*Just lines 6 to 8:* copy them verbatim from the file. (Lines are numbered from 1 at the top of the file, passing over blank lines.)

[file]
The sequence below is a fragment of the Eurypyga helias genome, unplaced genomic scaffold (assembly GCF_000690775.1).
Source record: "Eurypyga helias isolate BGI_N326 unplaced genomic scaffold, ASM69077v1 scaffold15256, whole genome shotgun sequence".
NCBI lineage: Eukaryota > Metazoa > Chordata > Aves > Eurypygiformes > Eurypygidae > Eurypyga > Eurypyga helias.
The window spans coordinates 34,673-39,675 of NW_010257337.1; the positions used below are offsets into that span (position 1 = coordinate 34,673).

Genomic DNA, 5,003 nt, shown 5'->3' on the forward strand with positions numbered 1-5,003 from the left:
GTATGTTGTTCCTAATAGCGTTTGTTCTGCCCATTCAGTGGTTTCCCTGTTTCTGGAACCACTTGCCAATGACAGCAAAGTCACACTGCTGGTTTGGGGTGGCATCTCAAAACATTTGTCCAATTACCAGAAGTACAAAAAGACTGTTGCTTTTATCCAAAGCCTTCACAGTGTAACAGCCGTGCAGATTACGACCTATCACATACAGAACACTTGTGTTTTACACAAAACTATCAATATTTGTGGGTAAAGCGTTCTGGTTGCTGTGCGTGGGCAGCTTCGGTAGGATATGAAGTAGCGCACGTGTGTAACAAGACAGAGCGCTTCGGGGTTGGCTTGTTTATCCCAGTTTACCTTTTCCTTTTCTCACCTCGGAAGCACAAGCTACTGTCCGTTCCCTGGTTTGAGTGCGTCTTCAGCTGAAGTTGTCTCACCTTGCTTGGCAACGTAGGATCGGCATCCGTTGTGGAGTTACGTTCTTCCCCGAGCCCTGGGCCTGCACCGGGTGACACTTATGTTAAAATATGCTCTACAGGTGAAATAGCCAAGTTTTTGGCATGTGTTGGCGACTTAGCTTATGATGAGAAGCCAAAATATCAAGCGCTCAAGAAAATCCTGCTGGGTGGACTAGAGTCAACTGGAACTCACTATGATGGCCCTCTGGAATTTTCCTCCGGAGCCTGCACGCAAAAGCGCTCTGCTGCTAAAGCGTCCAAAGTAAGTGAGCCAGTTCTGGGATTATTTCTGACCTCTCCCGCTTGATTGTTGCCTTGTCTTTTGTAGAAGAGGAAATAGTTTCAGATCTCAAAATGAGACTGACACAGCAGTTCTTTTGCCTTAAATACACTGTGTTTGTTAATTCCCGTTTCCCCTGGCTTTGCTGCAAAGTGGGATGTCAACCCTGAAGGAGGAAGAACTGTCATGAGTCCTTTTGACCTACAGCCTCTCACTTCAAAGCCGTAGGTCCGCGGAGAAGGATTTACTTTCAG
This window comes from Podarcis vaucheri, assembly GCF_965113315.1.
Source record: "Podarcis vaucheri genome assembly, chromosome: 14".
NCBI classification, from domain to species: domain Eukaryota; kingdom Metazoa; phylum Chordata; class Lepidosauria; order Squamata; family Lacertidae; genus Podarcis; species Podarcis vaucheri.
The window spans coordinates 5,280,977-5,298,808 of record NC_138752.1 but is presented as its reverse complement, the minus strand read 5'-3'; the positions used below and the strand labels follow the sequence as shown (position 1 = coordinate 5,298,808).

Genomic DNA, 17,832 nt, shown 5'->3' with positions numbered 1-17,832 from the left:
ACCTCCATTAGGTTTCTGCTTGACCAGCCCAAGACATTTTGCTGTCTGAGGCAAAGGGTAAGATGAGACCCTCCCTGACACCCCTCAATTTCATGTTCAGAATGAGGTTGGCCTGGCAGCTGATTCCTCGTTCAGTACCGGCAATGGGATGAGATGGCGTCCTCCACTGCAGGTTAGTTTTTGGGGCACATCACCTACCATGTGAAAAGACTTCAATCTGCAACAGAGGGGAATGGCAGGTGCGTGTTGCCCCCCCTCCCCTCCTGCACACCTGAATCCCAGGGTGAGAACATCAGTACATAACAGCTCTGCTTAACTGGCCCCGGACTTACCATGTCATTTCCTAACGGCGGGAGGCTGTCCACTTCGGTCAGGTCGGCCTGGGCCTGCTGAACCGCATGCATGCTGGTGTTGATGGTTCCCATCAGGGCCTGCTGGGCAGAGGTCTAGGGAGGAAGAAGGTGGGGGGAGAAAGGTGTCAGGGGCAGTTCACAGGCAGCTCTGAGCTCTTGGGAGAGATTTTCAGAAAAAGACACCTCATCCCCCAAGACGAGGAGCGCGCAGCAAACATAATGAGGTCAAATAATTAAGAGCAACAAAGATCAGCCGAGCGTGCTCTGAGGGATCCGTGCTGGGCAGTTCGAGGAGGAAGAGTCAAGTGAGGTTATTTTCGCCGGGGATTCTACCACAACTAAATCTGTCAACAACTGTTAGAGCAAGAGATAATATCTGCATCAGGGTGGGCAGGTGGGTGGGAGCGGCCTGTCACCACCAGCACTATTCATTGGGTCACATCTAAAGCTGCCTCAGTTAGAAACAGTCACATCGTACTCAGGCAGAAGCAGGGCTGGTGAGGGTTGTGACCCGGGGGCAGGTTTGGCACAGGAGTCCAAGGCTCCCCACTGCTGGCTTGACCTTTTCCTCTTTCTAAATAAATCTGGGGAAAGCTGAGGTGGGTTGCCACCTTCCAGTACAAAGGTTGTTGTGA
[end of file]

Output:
GTATGTTGTTCCTAATAGCGTTTGTTCTGCCCATTCAGTGGTTTCCCTGTTTCTGGAACCACTTGCCAATGACAGCAAAGTCACACTGCTGGTTTGGGGTGGCATCTCAAAACATTTGTCCAATTACCAGAAGTACAAAAAGACTGTTGCTTTTATCCAAAGCCTTCACAGTGTAACAGCCGTGCAGATTACGACCTATCACATACAGAACACTTGTGTTTTACACAAAACTATCAATATTTGTGGGTAAAGCGTTCTGGTTGCTGTGCGTGGGCAGCTTCGGTAGGATATGAAGTAGCGCACGTGTGTAACAAGACAGAGCGCTTCGGGGTTGGCTTGTTTATCCCAGTTTACCTTTTCCTTTTCTCACCTCGGAAGCACAAGCTACTGTCCGTTCCCTGGTTTGAGTGCGTCTTCAGCTGAAGTTGTCTCACCTTGCTTGGCAACGTAGGATCGGCATCCGTTGTGGAGTTACGTTCTTCCCCGAGCCCTGGGCCTGCACCGGGTGACACTTATGTTAAAATATGCTCTACAGGTGAAATAGCCAAGTTTTTGGCATGTGTTGGCGACTTAGCTTATGATGAGAAGCCAAAATATCAAGCGCTCAAGAAAATCCTGCTGGGTGGACTAGAGTCAACTGGAACTCACTATGATGGCCCTCTGGAATTTTCCTCCGGAGCCTGCACGCAAAAGCGCTCTGCTGCTAAAGCGTCCAAAGTAAGTGAGCCAGTTCTGGGATTATTTCTGACCTCTCCCGCTTGATTGTTGCCTTGTCTTTTGTAGAAGAGGAAATAGTTTCAGATCTCAAAATGAGACTGACACAGCAGTTCTTTTGCCTTAAATACACTGTGTTTGTTAATTCCCGTTTCCCCTGGCTTTGCTGCAAAGTGGGATGTCAACCCTGAAGGAGGAAGAACTGTCATGAGTCCTTTTGACCTACAGCCTCTCACTTCAAAGCCGTAGGTCCGCGGAGAAGGATTTACTTTCAG
This window comes from Podarcis vaucheri, assembly GCF_965113315.1.
Source record: "Podarcis vaucheri genome assembly, chromosome: 14".